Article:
I am a big fan of Mark Shea. I read his blog regularly, and yesterday I finished listening to every episode of his podcast, Rock Solid. I’m also proud to say that he reads tdaxp. A bit ago we talked about my analysis of early Christianity as a political movement, and we agreed that because grace perfects nature, the rise of Christianity is an appropriate subject for scientific study.
However, Mark is less enthusiastic about my recent post on Mike Nifong, the disbarred prosecutor who knowingly, falsely accused three youths of rape. He writes:
Blog Entries Like This Are Why I am *So* Glad We Do Not Live in a Pure Democracy
The blogosphere is a daily reminder of the sinister moody mercurial power of the bloodthirsty mob.
Specifically, Mark objects to my contention that, had the laws allowed, Mike Nifong should be executed by the State of North Carolina. Or more generally, what is the appropriate Catholic view of the death penalty?
The answer: Catholics should support the use of the death penalty to the extent that it reduces crime. Christians not only may, but must, advocate the use of lethal punishment by the State.
Many Christians are bothered by the State’s penal apparatus. We pray to Our Father in Heaven that He “forgive us our trespasses, as we forgive those who tresspass against us.” And certainly we should forgive: not just those who ask for it, and not just those who deserve it, but especially forgive those who do not seek and do not deserve forgiveness.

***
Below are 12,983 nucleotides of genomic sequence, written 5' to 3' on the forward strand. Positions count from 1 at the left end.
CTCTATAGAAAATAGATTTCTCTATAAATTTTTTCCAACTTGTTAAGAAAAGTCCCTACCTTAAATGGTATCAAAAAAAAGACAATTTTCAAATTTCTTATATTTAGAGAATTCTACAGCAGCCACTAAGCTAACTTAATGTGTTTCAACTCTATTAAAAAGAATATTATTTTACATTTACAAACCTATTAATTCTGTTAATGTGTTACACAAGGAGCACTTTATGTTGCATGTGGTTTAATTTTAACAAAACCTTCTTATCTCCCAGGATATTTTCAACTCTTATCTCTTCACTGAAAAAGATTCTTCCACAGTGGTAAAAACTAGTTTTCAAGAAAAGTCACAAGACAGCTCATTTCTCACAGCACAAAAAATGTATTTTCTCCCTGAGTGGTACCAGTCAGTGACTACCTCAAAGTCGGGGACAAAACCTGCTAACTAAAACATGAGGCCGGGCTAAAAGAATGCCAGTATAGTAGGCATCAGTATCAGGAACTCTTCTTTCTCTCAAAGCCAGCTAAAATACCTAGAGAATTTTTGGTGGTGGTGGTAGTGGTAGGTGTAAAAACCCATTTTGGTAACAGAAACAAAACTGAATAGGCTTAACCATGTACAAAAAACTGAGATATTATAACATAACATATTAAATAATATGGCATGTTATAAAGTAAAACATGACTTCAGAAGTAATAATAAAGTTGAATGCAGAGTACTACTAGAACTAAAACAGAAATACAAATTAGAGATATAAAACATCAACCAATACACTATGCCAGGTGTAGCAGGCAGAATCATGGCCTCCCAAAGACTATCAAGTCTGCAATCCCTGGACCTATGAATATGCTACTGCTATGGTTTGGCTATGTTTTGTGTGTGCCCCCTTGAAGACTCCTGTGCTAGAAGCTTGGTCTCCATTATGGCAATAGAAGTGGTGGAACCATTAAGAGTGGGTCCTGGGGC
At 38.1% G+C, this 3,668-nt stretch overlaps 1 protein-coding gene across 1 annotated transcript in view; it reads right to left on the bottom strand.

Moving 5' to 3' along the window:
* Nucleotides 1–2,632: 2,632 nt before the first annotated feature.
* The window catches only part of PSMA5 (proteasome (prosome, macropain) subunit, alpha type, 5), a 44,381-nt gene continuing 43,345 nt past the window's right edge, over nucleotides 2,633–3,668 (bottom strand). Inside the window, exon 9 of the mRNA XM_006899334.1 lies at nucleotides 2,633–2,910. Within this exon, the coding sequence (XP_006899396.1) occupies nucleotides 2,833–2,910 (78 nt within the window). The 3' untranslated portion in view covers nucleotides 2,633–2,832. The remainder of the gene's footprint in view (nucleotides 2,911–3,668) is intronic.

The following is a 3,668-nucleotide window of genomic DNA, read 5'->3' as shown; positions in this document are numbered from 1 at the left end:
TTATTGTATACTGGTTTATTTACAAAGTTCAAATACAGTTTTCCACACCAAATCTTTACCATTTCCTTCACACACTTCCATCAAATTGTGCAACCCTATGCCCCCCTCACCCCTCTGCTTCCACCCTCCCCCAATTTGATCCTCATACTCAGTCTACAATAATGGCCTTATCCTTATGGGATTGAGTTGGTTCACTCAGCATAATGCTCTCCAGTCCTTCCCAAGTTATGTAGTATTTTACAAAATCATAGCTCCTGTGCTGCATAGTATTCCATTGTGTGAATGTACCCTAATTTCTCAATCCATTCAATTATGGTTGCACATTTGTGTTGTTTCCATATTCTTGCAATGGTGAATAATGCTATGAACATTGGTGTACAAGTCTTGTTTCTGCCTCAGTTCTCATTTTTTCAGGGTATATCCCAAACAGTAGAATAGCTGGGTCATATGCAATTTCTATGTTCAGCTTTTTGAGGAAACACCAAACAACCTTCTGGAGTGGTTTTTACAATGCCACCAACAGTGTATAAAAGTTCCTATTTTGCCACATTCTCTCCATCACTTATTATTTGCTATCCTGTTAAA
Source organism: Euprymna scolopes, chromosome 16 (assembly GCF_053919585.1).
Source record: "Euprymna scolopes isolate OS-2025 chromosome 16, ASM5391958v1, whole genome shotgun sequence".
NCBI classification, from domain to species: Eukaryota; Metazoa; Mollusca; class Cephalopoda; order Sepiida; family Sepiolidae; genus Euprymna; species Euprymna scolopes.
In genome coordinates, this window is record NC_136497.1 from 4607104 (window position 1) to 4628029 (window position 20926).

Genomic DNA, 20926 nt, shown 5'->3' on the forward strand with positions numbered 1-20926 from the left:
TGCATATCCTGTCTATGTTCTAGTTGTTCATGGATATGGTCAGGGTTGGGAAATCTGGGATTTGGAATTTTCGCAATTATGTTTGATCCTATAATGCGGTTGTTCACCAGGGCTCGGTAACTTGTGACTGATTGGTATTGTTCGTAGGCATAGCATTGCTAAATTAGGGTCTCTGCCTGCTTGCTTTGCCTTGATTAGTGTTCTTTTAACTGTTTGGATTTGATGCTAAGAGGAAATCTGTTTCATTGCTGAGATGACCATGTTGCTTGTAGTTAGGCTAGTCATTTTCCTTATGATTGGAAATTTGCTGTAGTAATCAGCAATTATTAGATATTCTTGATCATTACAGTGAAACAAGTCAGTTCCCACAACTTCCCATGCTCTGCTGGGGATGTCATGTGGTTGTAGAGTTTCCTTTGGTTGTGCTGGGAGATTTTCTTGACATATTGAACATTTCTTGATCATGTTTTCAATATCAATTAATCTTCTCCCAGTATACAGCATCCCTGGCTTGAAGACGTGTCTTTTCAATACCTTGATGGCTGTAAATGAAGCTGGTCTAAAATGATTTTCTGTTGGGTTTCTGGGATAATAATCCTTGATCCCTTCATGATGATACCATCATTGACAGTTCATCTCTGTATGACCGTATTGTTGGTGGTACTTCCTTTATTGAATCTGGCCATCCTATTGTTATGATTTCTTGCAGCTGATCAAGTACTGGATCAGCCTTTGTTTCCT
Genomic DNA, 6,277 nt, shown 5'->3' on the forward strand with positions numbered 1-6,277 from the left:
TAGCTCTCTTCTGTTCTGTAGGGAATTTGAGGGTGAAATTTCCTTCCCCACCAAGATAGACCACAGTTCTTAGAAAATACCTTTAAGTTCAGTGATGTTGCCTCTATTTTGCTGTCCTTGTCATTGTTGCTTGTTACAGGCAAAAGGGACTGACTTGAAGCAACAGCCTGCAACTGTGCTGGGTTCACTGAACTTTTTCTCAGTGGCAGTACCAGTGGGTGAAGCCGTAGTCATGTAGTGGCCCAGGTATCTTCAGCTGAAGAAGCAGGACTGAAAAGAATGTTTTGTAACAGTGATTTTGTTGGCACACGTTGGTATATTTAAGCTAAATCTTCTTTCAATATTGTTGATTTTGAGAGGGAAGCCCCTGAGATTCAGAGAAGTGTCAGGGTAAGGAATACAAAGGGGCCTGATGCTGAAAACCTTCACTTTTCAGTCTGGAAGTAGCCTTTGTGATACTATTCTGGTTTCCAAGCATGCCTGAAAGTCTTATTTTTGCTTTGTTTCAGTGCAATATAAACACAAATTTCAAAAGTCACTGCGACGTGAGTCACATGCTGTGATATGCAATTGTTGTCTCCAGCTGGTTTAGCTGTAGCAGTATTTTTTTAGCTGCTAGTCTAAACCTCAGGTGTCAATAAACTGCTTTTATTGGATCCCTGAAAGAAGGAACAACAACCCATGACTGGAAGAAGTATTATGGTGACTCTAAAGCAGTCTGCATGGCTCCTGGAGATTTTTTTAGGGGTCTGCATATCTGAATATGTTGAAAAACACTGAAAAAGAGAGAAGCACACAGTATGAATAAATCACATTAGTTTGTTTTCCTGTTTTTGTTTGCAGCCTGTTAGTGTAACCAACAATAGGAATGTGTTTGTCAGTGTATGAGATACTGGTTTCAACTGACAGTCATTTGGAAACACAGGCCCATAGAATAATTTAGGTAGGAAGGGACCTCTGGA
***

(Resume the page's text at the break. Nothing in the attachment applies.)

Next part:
This shouldn’t keep the State from killing them.
It is prideful to confuse yourself with the State, but many Christians do just that when they confuse individual forgiveness with State clemency. We cause no harm when we forgive, aside from the odd Jonah perturbed by grace. But the State causes great harm when it releases criminals: it sacrifices the health, safety, and lives of innocents to criminals.
A prideful Christian, who forces the State to release a criminal because he has confused himself and the State, is condemning an innocent and releasing a criminal out of a misplaced feeling of self-righteousness. The prideful Christian who sacrifices the innocent out of concern for the guilty answers Pilate’s question, “Which one do you want me to release to you: Barabbas, or Jesus who is called Christ?” the same way the question was answered two thousand years ago.
This is why the Bible (Romans 13:1-7) supports capital punishment.
Now that capital punishment is supported, the next question is: should Mike Nifong be executed, if the laws would allow such a thing? The answer is yes. Corrupt officials are a particularly odious form of criminal, because they use the machinery and offices of the State to do their evil. Nifong attempted to condemn innocent youths into decades of captivity, rape, and misery, bankrupt their family, and inflame divisions in the community, and while ordering the police to do his bidding.
If the laws would allow Mike Nifong to be executed, Christians must ask themselves: Do we prefer to condemn guilty men or innocent men? Are we as grand as the State?
Sin (Guilty, Yes) and virtue (Innocent, No) give different answers to this question.